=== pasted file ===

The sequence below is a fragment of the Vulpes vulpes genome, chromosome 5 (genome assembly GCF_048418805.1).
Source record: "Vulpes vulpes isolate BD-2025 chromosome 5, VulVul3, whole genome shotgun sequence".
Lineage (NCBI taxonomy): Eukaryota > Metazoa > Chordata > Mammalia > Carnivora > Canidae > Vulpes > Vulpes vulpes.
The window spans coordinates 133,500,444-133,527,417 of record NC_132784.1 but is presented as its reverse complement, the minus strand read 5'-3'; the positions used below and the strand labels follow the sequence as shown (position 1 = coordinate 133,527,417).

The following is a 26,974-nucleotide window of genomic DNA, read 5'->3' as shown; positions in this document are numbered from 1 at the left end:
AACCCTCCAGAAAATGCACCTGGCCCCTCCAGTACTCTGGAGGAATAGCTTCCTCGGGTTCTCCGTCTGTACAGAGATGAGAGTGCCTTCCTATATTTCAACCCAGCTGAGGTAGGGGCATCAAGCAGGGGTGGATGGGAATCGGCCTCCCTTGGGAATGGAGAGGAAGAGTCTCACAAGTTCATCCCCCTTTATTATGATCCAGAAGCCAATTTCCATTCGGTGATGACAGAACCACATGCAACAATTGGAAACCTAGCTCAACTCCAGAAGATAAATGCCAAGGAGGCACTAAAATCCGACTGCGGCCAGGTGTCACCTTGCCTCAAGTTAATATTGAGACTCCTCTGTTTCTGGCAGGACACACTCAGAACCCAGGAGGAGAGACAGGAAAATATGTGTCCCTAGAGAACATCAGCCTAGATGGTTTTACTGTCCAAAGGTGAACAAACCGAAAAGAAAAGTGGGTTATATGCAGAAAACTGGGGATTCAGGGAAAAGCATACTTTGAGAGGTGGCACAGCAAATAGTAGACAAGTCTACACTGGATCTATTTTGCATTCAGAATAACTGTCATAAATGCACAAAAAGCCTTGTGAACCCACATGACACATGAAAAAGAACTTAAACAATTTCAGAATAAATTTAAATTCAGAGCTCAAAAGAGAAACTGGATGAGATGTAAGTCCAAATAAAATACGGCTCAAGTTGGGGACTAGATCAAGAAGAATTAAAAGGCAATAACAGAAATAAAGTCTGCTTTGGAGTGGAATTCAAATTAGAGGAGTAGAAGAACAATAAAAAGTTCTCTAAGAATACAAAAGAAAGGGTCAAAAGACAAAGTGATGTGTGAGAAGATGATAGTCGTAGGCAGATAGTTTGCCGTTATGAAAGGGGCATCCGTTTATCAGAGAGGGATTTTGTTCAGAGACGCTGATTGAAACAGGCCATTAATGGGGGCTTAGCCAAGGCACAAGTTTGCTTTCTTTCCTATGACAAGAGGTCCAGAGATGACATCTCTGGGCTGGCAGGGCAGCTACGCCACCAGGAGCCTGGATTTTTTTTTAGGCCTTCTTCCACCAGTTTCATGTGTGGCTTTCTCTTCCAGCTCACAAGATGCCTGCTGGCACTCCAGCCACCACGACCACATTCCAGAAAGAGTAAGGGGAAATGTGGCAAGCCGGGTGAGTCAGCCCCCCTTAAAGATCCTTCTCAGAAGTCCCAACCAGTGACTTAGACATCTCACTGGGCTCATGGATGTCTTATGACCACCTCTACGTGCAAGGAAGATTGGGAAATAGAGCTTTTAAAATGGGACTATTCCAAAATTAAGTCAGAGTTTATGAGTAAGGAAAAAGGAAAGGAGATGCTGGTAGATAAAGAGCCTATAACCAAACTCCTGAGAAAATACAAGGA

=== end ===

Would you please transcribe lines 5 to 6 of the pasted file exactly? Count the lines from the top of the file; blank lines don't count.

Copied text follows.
The following is a 26,974-nucleotide window of genomic DNA, read 5'->3' as shown; positions in this document are numbered from 1 at the left end:
AACCCTCCAGAAAATGCACCTGGCCCCTCCAGTACTCTGGAGGAATAGCTTCCTCGGGTTCTCCGTCTGTACAGAGATGAGAGTGCCTTCCTATATTTCAACCCAGCTGAGGTAGGGGCATCAAGCAGGGGTGGATGGGAATCGGCCTCCCTTGGGAATGGAGAGGAAGAGTCTCACAAGTTCATCCCCCTTTATTATGATCCAGAAGCCAATTTCCATTCGGTGATGACAGAACCACATGCAACAATTGGAAACCTAGCTCAACTCCAGAAGATAAATGCCAAGGAGGCACTAAAATCCGACTGCGGCCAGGTGTCACCTTGCCTCAAGTTAATATTGAGACTCCTCTGTTTCTGGCAGGACACACTCAGAACCCAGGAGGAGAGACAGGAAAATATGTGTCCCTAGAGAACATCAGCCTAGATGGTTTTACTGTCCAAAGGTGAACAAACCGAAAAGAAAAGTGGGTTATATGCAGAAAACTGGGGATTCAGGGAAAAGCATACTTTGAGAGGTGGCACAGCAAATAGTAGACAAGTCTACACTGGATCTATTTTGCATTCAGAATAACTGTCATAAATGCACAAAAAGCCTTGTGAACCCACATGACACATGAAAAAGAACTTAAACAATTTCAGAATAAATTTAAATTCAGAGCTCAAAAGAGAAACTGGATGAGATGTAAGTCCAAATAAAATACGGCTCAAGTTGGGGACTAGATCAAGAAGAATTAAAAGGCAATAACAGAAATAAAGTCTGCTTTGGAGTGGAATTCAAATTAGAGGAGTAGAAGAACAATAAAAAGTTCTCTAAGAATACAAAAGAAAGGGTCAAAAGACAAAGTGATGTGTGAGAAGATGATAGTCGTAGGCAGATAGTTTGCCGTTATGAAAGGGGCATCCGTTTATCAGAGAGGGATTTTGTTCAGAGACGCTGATTGAAACAGGCCATTAATGGGGGCTTAGCCAAGGCACAAGTTTGCTTTCTTTCCTATGACAAGAGGTCCAGAGATGACATCTCTGGGCTGGCAGGGCAGCTACGCCACCAGGAGCCTGGATTTTTTTTTAGGCCTTCTTCCACCAGTTTCATGTGTGGCTTTCTCTTCCAGCTCACAAGATGCCTGCTGGCACTCCAGCCACCACGACCACATTCCAGAAAGAGTAAGGGGAAATGTGGCAAGCCGGGTGAGTCAGCCCCCCTTAAAGATCCTTCTCAGAAGTCCCAACCAGTGACTTAGACATCTCACTGGGCTCATGGATGTCTTATGACCACCTCTACGTGCAAGGAAGATTGGGAAATAGAGCTTTTAAAATGGGACTATTCCAAAATTAAGTCAGAGTTTATGAGTAAGGAAAAAGGAAAGGAGATGCTGGTAGATAAAGAGCCTATAACCAAACTCCTGAGAAAATACAAGGA